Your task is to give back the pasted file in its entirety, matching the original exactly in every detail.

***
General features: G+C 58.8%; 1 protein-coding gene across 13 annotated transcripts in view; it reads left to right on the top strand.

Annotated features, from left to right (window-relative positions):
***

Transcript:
General features: G+C 58.8%; 1 protein-coding gene across 13 annotated transcripts in view; it reads left to right on the top strand.

Annotated features, from left to right (window-relative positions):